One of the hallmarks of nearly 80 years of ownership of the Pittsburgh Steelers by the Rooney family has been the genuine affection the Rooneys have for their players. To the extent that their players are part of the league’s players generally, Art Rooney, II, isn’t feeling all that affectionate right now.
In an exclusive interview with the team’s website (which makes it sort of an interview of Rooney by Rooney), Rooney pulls few punches when sharing his feelings regarding the manner in which the union handled the collective bargaining process. Like most other owners who have spoken publicly on the topic, Rooney believes that the NFLPA* had one goal — pushing the matter to decertification and litigation.
“The players never really moved off their position, and looking back at the whole mediation, while there may have been a couple of points where there was progress, overall we really never made any progress,” Rooney said. “In my mind, they never really used the process to get a deal done.”
Rooney acknowledged that the process was stressful at time. “It was emotional,” he said. “There wasn’t a lot of yelling and finger-pointing, but there was some. More than anything, it was frustrating in that there just wasn’t a lot of movement. There just didn’t seem to be a lot of interest on their side in getting something done and we just came away from it with the impression that this was their plan all along — to decertify and take this thing into the courts.”
For Rooney, the best evidence of the union’s strategy came from the union’s reaction to the league’s willingness to crack the books open.
“That was one of the strange things in the negotiations, because the previous week when that subject came up, we said — after a long time of not being willing to provide anything and really feeling like it was one of those things that wasn’t going to lead to anything — then we felt like, OK, maybe if we agree to give them something and try to provide them some insight into what has happened to the teams, maybe that would lead to a breakthrough,” Rooney said. “So we offered to provide them some financial information through an auditor, we offered to go through a third party and have a third party look at the information.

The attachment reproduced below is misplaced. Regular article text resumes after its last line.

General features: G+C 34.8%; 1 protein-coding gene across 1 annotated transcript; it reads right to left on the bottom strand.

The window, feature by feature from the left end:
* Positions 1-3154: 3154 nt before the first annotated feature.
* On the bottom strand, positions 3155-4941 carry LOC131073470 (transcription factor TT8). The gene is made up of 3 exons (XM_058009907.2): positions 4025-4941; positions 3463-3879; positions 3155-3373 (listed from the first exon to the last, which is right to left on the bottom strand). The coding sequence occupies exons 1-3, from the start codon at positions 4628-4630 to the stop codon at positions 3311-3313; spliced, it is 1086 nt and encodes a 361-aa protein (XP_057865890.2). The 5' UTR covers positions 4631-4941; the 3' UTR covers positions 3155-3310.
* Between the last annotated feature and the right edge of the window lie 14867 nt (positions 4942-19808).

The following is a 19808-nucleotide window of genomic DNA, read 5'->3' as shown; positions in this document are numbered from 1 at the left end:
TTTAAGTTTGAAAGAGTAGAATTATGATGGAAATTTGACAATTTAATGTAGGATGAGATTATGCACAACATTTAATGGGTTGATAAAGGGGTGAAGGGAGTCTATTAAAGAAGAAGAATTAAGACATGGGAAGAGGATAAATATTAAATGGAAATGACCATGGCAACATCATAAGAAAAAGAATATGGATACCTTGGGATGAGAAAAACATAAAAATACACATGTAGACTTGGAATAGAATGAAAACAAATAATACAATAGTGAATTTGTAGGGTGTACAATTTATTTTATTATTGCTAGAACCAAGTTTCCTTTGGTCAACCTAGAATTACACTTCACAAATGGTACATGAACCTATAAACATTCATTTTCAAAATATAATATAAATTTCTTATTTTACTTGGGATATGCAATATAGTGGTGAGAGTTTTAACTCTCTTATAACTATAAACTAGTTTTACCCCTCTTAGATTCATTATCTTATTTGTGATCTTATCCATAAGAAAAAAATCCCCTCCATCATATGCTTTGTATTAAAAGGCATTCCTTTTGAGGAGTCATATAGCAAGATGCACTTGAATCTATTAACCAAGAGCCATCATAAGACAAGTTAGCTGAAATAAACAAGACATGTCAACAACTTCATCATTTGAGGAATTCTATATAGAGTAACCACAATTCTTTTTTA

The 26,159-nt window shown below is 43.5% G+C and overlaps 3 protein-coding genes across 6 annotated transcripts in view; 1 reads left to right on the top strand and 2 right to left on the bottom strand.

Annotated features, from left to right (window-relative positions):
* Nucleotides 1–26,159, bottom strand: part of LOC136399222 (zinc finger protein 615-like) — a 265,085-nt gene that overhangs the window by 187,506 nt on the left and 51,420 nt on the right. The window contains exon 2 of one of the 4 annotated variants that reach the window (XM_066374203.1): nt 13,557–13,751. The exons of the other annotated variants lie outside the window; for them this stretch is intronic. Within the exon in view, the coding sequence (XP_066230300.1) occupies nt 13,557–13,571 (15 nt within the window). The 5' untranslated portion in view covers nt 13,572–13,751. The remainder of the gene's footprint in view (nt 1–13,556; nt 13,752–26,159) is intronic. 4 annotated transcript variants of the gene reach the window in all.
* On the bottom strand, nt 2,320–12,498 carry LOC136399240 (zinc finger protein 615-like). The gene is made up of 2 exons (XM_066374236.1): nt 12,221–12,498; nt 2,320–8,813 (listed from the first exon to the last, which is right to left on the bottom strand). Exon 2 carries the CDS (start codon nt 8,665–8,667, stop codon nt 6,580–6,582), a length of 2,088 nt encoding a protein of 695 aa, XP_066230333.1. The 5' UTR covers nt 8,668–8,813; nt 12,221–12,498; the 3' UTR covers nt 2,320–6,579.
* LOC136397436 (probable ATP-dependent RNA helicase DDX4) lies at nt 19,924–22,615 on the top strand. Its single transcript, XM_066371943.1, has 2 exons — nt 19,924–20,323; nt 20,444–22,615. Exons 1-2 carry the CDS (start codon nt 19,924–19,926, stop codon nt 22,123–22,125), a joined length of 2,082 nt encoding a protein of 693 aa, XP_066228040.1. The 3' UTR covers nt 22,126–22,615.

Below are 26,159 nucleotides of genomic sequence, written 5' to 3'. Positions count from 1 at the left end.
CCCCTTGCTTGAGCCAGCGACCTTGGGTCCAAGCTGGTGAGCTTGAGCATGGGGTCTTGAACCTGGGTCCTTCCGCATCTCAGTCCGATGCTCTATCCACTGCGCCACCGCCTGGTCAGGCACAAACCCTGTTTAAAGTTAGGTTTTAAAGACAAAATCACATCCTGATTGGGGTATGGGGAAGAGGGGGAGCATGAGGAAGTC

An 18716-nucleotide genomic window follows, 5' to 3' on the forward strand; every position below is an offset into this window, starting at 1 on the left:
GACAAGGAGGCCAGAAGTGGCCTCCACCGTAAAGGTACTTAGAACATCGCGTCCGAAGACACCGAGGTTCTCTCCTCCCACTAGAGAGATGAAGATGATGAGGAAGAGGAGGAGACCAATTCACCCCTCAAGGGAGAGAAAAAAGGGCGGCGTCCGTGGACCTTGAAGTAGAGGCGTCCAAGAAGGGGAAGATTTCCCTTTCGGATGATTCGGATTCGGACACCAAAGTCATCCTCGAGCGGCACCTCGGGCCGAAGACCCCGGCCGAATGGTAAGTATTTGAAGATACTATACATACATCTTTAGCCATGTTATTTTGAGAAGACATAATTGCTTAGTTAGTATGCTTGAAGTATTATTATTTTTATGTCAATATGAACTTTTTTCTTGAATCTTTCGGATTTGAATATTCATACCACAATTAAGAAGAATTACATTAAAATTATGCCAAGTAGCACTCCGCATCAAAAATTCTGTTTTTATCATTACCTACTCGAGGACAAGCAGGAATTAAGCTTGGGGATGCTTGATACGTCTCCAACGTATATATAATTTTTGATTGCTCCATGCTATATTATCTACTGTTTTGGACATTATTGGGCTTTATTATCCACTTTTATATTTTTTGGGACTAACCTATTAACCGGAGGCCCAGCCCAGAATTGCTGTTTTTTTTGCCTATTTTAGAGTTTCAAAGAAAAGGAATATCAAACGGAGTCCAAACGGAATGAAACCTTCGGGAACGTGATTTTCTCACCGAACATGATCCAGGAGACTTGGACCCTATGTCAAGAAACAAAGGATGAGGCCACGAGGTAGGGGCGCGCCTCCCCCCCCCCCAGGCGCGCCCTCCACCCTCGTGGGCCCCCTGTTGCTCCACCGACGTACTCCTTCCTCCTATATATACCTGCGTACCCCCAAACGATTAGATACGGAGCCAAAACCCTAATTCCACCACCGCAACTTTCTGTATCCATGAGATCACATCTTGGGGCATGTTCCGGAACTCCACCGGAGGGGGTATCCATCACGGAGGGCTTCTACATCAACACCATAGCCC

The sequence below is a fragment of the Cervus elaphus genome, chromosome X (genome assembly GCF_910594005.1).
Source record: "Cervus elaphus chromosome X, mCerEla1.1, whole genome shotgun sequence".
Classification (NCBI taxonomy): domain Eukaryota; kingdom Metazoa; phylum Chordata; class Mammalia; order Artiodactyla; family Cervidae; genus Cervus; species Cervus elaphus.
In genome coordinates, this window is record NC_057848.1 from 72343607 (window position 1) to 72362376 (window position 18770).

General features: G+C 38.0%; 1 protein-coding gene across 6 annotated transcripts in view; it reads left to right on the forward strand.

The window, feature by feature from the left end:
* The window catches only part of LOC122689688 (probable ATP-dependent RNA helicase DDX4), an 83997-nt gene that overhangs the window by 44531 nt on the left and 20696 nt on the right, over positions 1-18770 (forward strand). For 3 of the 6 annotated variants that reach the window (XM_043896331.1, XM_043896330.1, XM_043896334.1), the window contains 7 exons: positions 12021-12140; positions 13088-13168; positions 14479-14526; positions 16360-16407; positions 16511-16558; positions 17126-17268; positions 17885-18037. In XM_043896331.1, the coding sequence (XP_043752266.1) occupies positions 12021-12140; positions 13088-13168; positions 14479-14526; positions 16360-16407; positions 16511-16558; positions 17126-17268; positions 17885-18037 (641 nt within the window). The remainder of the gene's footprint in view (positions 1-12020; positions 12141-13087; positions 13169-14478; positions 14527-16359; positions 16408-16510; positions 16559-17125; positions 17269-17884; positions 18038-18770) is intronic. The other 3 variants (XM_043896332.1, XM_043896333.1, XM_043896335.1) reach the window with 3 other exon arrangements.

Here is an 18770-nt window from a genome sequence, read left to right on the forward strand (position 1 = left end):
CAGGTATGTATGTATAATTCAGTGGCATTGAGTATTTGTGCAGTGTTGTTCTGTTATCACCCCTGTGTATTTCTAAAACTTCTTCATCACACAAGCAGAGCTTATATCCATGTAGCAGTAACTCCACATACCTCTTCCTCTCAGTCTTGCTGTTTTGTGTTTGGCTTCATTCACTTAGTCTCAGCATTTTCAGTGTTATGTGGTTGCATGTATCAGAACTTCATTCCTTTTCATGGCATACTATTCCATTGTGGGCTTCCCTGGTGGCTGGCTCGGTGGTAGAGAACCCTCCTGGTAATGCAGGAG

“It was a very strange reaction. They didn’t take the information, after asking for it. They said it wasn’t good enough. I don’t even know how you can make that judgment without accepting what was offered. Certainly we would not have been surprised if they came back after they had seen it and had questions. But they never even looked at it. To me, that was a little bit of a tip-off as to where they were really headed with this thing.”
He also emphasized the significance of the league’s willingness to table the 18-game discussion for two years, requiring joint approval of a shift in the regular season after 2012, at the earliest.
“[W]e offered to take the 18-game season off the table for now, and that it would be something we would re-visit in two years, and then it would have to be agreed to by both sides,” Rooney said. “That 18-game season seemed to be one of the biggest issues, as far as we knew, that the players were concerned about. So taking that off the table, we felt, was a major move on our part. But it really got zero reaction. Again, they seemed to not really want to continue negotiations, and rather to get into their litigation strategy. . . . [U]nder the current agreement, the one that just expired, we had the right to change the season without the players’ approval. This we felt was a major concession, a major step toward their side in terms of trying to address something that they had expressed a lot of concern about. Again, for them to not even really respond to that was very disappointing.”
As to the lawsuit filed Friday, Rooney echoed our assessment that things could move quickly. “[W]e expect there will be some kind of hearing and ruling on that within the next week,” Rooney said. “Then we’ll just have to react to that. Whatever the ruling is that comes down from the judge, we’ll have to decide whether to appeal it or whether it’s in our favor. We’ll have to see.”
So, basically, instead of watching guys in casual business attire parade in and out of the Federal Mediation and Conciliation Service in Washington, the next development will entail a parade of suits-and-ties into federal court in Minneapolis.